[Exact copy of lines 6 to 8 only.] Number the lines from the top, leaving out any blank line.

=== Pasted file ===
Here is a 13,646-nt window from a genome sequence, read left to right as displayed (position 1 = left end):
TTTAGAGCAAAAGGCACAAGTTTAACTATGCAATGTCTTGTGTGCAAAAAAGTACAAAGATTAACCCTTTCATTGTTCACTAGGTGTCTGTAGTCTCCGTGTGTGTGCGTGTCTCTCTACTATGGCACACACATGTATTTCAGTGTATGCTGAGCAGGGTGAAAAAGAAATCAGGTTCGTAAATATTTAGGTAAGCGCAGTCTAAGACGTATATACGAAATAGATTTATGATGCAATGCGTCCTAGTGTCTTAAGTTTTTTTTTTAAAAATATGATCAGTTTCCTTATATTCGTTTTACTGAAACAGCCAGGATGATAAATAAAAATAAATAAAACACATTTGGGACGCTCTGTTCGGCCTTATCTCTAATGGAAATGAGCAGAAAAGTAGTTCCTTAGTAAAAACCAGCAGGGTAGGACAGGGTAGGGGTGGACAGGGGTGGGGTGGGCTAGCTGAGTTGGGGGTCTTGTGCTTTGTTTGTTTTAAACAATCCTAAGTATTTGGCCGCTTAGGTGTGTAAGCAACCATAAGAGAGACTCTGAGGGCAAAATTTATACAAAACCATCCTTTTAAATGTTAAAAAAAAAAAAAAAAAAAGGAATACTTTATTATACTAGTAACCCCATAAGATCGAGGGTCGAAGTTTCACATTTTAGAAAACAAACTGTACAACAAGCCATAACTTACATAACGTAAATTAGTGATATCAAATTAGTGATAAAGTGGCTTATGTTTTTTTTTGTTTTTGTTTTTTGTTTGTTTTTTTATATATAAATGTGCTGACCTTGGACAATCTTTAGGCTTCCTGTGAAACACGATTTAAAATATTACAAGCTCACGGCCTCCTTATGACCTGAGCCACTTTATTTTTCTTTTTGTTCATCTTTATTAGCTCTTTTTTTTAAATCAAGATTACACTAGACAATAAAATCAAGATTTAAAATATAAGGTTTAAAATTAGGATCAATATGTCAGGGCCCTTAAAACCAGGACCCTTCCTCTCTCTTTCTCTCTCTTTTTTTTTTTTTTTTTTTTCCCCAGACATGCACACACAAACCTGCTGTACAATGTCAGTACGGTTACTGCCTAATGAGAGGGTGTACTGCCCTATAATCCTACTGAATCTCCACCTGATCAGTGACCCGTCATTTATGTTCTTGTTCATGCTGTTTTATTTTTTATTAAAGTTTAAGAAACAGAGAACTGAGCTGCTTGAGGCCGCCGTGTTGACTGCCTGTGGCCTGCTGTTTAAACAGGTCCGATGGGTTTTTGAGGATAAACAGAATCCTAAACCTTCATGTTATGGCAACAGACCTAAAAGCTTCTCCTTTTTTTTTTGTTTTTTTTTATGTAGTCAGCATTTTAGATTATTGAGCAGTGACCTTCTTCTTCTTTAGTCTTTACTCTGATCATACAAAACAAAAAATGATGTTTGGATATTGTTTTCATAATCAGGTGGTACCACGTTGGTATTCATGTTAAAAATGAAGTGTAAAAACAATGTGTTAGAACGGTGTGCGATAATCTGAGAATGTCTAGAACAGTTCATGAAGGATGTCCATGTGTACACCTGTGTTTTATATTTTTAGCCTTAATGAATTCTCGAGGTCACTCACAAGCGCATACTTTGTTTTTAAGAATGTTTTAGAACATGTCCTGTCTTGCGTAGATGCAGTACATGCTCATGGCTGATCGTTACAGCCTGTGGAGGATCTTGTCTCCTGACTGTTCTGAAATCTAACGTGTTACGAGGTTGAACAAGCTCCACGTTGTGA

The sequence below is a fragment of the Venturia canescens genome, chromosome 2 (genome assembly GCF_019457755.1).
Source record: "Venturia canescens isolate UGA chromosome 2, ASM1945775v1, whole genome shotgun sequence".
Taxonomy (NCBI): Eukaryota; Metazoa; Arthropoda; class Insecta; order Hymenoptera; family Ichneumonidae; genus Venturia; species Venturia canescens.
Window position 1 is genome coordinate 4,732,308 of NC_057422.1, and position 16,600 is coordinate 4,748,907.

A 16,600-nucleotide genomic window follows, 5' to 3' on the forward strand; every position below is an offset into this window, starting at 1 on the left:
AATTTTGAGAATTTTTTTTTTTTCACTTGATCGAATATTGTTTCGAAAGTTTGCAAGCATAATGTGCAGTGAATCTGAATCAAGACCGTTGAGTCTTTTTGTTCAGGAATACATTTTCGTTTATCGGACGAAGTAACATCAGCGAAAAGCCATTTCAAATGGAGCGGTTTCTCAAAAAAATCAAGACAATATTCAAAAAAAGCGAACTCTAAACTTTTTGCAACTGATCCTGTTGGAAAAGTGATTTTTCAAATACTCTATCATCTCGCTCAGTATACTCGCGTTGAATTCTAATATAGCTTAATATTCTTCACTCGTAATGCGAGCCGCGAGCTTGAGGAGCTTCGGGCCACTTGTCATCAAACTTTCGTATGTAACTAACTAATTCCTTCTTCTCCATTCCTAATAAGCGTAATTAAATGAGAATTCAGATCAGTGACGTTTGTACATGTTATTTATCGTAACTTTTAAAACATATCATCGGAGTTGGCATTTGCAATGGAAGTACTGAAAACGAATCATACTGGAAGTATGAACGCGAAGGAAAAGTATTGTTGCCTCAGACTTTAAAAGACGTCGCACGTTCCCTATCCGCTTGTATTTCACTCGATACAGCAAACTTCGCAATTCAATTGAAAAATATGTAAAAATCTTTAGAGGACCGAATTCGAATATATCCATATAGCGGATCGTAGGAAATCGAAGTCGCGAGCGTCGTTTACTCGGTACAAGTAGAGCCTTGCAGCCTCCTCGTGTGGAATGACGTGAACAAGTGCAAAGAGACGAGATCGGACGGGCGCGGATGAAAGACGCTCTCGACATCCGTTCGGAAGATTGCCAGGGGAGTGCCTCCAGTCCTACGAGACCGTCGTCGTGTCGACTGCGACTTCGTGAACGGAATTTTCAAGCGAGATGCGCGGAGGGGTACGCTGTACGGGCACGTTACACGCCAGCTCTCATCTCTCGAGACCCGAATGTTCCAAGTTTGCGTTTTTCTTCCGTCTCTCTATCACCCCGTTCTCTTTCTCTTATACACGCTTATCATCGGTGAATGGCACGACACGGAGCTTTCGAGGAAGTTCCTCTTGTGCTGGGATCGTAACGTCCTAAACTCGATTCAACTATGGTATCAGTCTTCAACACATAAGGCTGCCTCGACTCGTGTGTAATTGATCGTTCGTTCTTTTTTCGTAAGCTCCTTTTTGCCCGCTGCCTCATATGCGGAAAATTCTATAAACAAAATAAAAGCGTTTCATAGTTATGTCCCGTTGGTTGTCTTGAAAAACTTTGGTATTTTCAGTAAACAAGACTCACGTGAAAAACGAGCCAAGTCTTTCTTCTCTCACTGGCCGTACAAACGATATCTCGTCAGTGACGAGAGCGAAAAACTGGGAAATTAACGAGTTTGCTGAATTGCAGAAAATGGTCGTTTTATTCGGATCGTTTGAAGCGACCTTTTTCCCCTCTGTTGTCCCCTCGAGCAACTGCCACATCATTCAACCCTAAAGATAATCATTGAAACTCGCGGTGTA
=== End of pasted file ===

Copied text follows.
Window position 1 is genome coordinate 4,732,308 of NC_057422.1, and position 16,600 is coordinate 4,748,907.

A 16,600-nucleotide genomic window follows, 5' to 3' on the forward strand; every position below is an offset into this window, starting at 1 on the left:
AATTTTGAGAATTTTTTTTTTTTCACTTGATCGAATATTGTTTCGAAAGTTTGCAAGCATAATGTGCAGTGAATCTGAATCAAGACCGTTGAGTCTTTTTGTTCAGGAATACATTTTCGTTTATCGGACGAAGTAACATCAGCGAAAAGCCATTTCAAATGGAGCGGTTTCTCAAAAAAATCAAGACAATATTCAAAAAAAGCGAACTCTAAACTTTTTGCAACTGATCCTGTTGGAAAAGTGATTTTTCAAATACTCTATCATCTCGCTCAGTATACTCGCGTTGAATTCTAATATAGCTTAATATTCTTCACTCGTAATGCGAGCCGCGAGCTTGAGGAGCTTCGGGCCACTTGTCATCAAACTTTCGTATGTAACTAACTAATTCCTTCTTCTCCATTCCTAATAAGCGTAATTAAATGAGAATTCAGATCAGTGACGTTTGTACATGTTATTTATCGTAACTTTTAAAACATATCATCGGAGTTGGCATTTGCAATGGAAGTACTGAAAACGAATCATACTGGAAGTATGAACGCGAAGGAAAAGTATTGTTGCCTCAGACTTTAAAAGACGTCGCACGTTCCCTATCCGCTTGTATTTCACTCGATACAGCAAACTTCGCAATTCAATTGAAAAATATGTAAAAATCTTTAGAGGACCGAATTCGAATATATCCATATAGCGGATCGTAGGAAATCGAAGTCGCGAGCGTCGTTTACTCGGTACAAGTAGAGCCTTGCAGCCTCCTCGTGTGGAATGACGTGAACAAGTGCAAAGAGACGAGATCGGACGGGCGCGGATGAAAGACGCTCTCGACATCCGTTCGGAAGATTGCCAGGGGAGTGCCTCCAGTCCTACGAGACCGTCGTCGTGTCGACTGCGACTTCGTGAACGGAATTTTCAAGCGAGATGCGCGGAGGGGTACGCTGTACGGGCACGTTACACGCCAGCTCTCATCTCTCGAGACCCGAATGTTCCAAGTTTGCGTTTTTCTTCCGTCTCTCTATCACCCCGTTCTCTTTCTCTTATACACGCTTATCATCGGTGAATGGCACGACACGGAGCTTTCGAGGAAGTTCCTCTTGTGCTGGGATCGTAACGTCCTAAACTCGATTCAACTATGGTATCAGTCTTCAACACATAAGGCTGCCTCGACTCGTGTGTAATTGATCGTTCGTTCTTTTTTCGTAAGCTCCTTTTTGCCCGCTGCCTCATATGCGGAAAATTCTATAAACAAAATAAAAGCGTTTCATAGTTATGTCCCGTTGGTTGTCTTGAAAAACTTTGGTATTTTCAGTAAACAAGACTCACGTGAAAAACGAGCCAAGTCTTTCTTCTCTCACTGGCCGTACAAACGATATCTCGTCAGTGACGAGAGCGAAAAACTGGGAAATTAACGAGTTTGCTGAATTGCAGAAAATGGTCGTTTTATTCGGATCGTTTGAAGCGACCTTTTTCCCCTCTGTTGTCCCCTCGAGCAACTGCCACATCATTCAACCCTAAAGATAATCATTGAAACTCGCGGTGTA